Founding Jurisdiction and Standing
Module 10: Introduction to Litigating Digital Rights in Africa
Jurisdiction refers to determining the ability or competency of a court or forum to consider and decide a particular matter. Jurisdiction can either be based on geographic areas or on the type of legal issue. It can also be based on where the violation occurred. It is an important and well‑established principle that needs be addressed early on in the development of a litigation strategy as it can have a significant impact on the direction of a case.
One challenge in litigating digital rights issues in Africa is that many cases may involve one of the major multinational technology platforms in some way. While the African Commission on Human and Peoples’ Rights (ACHPR) has not yet fully reflected on the establishment of jurisdiction for big tech companies, there may be some insights to draw from cases brought against multinational oil companies across Africa. The case of Friends of the Earth v Shell(1) provides insight into how to establish jurisdiction when litigating cases involving multinational companies. A judge in the Netherlands agreed to allow a Dutch NGO and four Nigerian farmers to bring a compensation case against Shell for environmental degradation said to be caused by the company’s operations in the Niger Delta.(2)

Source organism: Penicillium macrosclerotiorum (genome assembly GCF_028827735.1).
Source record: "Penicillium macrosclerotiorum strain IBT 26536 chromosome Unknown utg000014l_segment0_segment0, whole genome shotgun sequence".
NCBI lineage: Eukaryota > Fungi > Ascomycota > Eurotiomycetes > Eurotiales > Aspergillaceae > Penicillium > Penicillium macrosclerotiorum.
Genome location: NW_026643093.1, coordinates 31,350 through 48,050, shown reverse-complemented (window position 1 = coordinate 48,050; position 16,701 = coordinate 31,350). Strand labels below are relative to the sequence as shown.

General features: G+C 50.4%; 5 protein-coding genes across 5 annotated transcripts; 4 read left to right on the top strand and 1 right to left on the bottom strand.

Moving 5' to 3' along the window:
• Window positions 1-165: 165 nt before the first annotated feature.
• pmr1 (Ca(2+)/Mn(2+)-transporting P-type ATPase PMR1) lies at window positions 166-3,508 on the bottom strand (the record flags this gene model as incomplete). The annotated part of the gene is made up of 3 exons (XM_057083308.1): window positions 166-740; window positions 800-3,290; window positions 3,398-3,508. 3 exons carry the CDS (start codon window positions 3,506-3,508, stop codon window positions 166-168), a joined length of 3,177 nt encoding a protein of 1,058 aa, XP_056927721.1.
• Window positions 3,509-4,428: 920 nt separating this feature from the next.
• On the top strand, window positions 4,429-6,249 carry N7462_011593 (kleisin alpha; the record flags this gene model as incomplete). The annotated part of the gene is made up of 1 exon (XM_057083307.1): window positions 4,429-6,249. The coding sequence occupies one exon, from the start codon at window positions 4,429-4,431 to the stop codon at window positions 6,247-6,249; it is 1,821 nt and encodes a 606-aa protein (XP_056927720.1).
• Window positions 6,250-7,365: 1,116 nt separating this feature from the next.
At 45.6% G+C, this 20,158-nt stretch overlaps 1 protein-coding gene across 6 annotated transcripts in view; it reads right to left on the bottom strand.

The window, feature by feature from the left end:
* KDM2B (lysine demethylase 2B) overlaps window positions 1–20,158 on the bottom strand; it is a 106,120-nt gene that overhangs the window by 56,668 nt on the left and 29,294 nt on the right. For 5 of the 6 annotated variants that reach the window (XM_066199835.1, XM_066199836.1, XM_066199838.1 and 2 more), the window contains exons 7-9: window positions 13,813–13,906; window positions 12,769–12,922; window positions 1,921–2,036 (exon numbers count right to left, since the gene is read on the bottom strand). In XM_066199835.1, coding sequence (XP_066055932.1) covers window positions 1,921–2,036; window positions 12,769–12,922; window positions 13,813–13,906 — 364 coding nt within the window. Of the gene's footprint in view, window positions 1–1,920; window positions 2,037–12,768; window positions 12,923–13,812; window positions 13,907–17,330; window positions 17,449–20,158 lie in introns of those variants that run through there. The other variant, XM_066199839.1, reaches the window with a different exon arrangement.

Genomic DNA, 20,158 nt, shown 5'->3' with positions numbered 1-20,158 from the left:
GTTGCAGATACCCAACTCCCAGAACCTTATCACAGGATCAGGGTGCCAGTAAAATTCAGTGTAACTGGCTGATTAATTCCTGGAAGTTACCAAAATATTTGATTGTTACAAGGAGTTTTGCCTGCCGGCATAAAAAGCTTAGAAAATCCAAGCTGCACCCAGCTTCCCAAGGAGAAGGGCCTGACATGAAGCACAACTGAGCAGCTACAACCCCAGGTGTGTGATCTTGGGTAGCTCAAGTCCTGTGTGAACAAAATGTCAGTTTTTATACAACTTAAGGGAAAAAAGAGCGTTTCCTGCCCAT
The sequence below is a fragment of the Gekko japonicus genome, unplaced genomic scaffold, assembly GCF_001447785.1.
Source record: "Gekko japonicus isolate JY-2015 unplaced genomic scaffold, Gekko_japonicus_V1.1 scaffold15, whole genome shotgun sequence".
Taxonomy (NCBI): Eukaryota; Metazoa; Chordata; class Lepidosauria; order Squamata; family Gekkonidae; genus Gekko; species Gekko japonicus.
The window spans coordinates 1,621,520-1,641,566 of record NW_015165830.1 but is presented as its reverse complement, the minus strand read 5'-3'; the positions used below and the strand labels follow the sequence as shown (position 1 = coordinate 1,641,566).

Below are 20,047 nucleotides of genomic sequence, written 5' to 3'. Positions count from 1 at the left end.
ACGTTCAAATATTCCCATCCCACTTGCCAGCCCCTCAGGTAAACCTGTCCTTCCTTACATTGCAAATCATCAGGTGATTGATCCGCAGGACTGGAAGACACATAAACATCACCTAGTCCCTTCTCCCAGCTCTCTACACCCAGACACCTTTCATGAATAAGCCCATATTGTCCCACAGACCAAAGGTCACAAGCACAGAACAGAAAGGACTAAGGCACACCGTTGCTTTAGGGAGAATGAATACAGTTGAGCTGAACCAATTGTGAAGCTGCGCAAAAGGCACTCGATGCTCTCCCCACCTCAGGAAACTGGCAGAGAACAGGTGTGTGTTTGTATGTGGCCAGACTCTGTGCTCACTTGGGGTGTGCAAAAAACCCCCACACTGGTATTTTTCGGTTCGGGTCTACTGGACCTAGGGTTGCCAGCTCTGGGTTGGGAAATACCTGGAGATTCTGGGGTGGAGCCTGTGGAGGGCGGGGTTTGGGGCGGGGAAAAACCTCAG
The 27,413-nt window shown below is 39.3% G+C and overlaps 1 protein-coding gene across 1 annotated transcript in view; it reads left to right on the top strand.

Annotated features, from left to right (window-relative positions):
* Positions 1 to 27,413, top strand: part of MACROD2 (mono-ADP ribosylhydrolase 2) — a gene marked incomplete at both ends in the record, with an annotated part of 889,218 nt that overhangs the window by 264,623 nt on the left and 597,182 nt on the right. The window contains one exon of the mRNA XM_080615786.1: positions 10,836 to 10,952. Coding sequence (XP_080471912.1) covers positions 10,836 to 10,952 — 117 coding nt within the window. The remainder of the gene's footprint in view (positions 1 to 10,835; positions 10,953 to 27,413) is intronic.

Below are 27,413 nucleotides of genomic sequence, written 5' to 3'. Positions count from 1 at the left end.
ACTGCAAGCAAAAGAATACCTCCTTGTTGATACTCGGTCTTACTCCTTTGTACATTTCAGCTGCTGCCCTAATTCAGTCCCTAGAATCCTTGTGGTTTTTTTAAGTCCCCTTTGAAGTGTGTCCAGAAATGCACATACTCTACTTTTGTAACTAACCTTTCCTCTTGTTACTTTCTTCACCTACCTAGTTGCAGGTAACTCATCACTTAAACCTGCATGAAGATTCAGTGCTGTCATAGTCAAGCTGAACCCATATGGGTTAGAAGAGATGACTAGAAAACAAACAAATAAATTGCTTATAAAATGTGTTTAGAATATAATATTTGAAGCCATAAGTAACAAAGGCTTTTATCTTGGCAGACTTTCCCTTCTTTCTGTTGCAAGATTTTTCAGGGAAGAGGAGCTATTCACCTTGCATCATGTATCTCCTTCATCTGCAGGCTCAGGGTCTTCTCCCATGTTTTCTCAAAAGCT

In South Africa, an ongoing case is seeking to compel Facebook to disclose the identity of a perpetrator who sent anonymous graphic threats to a 13-year old child on Instagram. While the applicant’s lawyers argue that the relief she sought in this case is a generally-established principle of law, they say that since Facebook is incorporated in the United States of America and has made it difficult for users to contact the company directly has left them no choice but to pursue the matter in court.(3)
The doctrine of standing is commonly understood as the ability of a party to bring a matter to a particular court. This involves an evaluation of any existing applicable restrictions on whether an individual or a civil society organisation (CSO) can file a case. It usually boils down to a litigant establishing their interest in a matter: who they are, how they are affected, who they represent, or what interests they represent. To establish standing, a potential litigant needs to demonstrate to the court that there is a sufficient connection between the issue and their interest in the issue. Different courts and tribunals engage with standing differently. Standing is usually the first procedural hurdle that needs to be overcome, so it is important to ensure what the standing requirements are before committing to a litigation strategy.